Playboy founder Hugh Hefner dead at 91

Playboy founder Hugh Hefner dead at 91
From CBC - September 27, 2017

Hugh Hefner, the Playboy magazine founder who transformed the publishing industry by bringing sex and female nudity into the mainstream, has died.

He was 91. Playboy Enterprises Inc. said onWednesday Hefner had peacefully diedfrom natural causes at his home.

While working at a children's magazine, Hefner put up $600 US to start Playboy, borrowing a few thousand from financial institutions and friends.

With a peak circulation of seven million and a strong brand identity, it became one of the most successful magazines ever.

Opposition from many quarters

When the company went public in 1971, his estimated worth was over $150 million.

Playboy magazine has survived into a seventh decade despite investigations and opposition from many quarters, including politicians, the FBI, the U.S. Securities and Exchange Commission, the U.S. Post Office, religious leaders and feminists.

American Icon and Playboy Founder, Hugh M. Hefner passed away today. He was 91. #RIPHef


So-called skin magazines had existed before, but Hefner said his approach was freshcentrefolds were students, secretaries and stewardesses, not models or those on the margins of society.

Elsewhere, the magazine contained real journalism and espoused an aspirational philosophy of self-fulfilment and liberation from religious-based strictures.

'Removing some of the guilt'

"It is very important to me that we have played some part in the changing of sexual attitudes and the removing of some of the guilt that has been so very hurtful in our society related to sex," he told CBC in a 1983 interview.

Critics said Playboy presented an inadequate representation of female beauty, with real people negatively impacted by the unrealistic attitudes about women and gratification its airbrushed images fostered. If not pornographyand opinions variedthe magazine at minimum contributed to the oversexualization of the culture, it was charged.

"What Playboy does not know about women could fill a book," feminist activist Gloria Steinem famously said.

Beginning in 1960, the brand was extended through a chain of Playboy Clubs, including one in Montreal. Casinos, hotels, a record label and a pay-TV channel would be among the company's ventures through the decades.

Circulation squeeze

The magazine has been battered by the advertising and circulation squeeze facing all print publications in recent years.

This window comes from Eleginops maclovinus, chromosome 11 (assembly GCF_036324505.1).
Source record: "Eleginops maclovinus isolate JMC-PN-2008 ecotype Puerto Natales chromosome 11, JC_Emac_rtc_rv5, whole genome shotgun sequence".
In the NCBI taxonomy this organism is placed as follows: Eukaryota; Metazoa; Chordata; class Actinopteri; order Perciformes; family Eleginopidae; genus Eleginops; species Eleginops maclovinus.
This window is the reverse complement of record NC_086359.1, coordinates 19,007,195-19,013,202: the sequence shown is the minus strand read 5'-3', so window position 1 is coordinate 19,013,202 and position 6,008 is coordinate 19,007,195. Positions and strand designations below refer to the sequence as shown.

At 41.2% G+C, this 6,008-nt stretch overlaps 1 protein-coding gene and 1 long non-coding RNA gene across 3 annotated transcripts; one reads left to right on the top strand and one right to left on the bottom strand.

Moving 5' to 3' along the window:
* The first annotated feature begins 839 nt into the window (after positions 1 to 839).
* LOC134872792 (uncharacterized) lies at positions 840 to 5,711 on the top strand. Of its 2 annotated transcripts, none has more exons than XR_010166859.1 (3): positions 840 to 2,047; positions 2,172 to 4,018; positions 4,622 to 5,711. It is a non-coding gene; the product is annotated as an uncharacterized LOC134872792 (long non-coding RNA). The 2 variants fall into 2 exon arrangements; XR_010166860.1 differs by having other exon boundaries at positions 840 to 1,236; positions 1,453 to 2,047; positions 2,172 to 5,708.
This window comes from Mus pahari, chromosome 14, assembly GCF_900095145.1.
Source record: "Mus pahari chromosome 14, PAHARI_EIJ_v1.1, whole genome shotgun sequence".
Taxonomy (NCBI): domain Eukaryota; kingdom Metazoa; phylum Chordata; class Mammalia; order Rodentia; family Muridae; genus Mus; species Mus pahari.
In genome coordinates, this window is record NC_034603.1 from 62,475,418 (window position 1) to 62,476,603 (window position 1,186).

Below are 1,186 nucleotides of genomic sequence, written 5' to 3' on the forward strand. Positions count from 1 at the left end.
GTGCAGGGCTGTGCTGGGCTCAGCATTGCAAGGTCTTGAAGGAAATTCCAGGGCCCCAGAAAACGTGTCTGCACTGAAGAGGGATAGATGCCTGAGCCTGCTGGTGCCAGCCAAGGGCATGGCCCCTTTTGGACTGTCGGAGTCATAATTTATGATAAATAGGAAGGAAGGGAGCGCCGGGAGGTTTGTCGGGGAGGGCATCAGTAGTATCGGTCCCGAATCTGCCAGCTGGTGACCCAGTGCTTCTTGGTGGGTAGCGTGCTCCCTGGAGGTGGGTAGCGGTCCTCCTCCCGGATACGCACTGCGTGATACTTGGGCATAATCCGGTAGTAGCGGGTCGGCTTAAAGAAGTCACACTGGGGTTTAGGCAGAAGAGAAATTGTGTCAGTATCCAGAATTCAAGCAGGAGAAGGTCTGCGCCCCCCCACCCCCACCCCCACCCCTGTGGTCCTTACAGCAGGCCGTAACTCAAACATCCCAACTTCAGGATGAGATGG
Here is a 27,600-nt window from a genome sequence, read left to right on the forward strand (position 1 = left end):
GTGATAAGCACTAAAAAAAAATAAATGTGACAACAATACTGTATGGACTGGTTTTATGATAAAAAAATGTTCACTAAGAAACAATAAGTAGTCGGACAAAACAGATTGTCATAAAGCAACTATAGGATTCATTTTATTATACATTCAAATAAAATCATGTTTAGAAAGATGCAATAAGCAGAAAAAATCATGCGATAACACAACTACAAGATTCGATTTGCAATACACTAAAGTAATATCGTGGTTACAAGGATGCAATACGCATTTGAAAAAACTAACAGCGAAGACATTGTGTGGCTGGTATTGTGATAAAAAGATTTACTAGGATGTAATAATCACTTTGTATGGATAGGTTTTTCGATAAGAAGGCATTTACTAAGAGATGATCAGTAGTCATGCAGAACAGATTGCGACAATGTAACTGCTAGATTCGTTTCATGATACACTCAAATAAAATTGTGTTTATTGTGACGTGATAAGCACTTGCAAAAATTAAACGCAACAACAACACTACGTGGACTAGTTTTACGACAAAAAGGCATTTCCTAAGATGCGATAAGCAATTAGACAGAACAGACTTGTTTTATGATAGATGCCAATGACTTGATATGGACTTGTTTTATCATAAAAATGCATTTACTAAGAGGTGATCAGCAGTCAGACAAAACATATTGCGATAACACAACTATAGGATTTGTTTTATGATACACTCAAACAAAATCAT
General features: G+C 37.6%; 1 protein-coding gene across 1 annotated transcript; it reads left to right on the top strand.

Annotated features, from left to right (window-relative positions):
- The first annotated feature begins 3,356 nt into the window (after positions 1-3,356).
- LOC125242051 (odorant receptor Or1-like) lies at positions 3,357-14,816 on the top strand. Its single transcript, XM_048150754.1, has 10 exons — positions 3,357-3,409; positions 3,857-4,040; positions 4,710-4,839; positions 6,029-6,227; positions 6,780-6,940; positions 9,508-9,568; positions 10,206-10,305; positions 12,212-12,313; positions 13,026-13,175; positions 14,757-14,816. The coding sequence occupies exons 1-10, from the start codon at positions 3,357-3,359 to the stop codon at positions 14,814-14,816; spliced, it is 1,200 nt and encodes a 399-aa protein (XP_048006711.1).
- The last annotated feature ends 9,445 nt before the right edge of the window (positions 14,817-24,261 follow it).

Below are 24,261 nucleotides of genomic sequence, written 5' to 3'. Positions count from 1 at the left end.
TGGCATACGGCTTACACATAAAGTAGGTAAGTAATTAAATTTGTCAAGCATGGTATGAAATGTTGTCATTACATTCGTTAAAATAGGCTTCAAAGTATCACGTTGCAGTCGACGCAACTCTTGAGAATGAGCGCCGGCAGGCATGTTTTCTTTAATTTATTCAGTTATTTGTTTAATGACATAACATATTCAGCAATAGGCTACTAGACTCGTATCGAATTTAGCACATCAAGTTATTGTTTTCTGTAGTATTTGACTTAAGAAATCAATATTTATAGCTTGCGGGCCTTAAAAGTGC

When a sale was rumoured in 2016, industry analyst Samir Husni argued, "The brand has no future because the reasons for its existence are no longer in place."

Hefner's impact was possibly lost on younger generations who encountered him as the caricature he often resembled late in life, extolling the virtues of Viagra while engaging in transactional relationships with 20-something playmates, as in the popular 2005 reality show The Girls Next Door.

At one time, he had been viewed as prominent cultural critic on issues of free speech and sexuality.

Canadian women in his life

Canadian women featured prominently in the magazine and in Hefner's life. About 20 have been playmates with four named Playmate of the Year: Dorothy Stratten, Shannon Tweed, Jayde Nicole and Kimberley Conrad, who was born in the U.S. but raised in Vancouver. Hefner dated Tweed, and in 1989 would marry Conrad, mother to his two youngest sons.

Those relationships came after the 1980 murder of Vancouver's Stratten by her ex-husband, which devastated Hefner and his staff.

Hefner was born April 9, 1926, in Chicago, to parents he described as emotionally distant. A child of the Depression, he sought with Playboy in "creating the party that I missed," he once admitted. His teen years had been fun but chaste; he did not lose his virginity until 22.

With a degree in psychology and years spent scrapbooking and drawing cartoons, Hefner scuffled along professionally after a stint in the Army. Married in 1949, daughter Christie arrived three years later, around the time Hefner made his entrepreneurial move.

Marilyn Monroe photo shoot

He obtained the rights to a nude Marilyn Monroe photo shoot for $200 for the inaugural December 1953 issue, which was an immediate sensation. The second edition marked the debut of Playboy's iconic bunny logo.

The company was grossing $20 million within a decade, a four-storey mansion in Chicago acting as its headquarters.

Newly divorced, Hefnerwould, for nearly three decades, unapologetically pursue pleasure in his free time.

'Reading Playboy for the articles'

Championed racial equality

'You have made woman objects'

A trying decade

Stigma decreased, but influence waned


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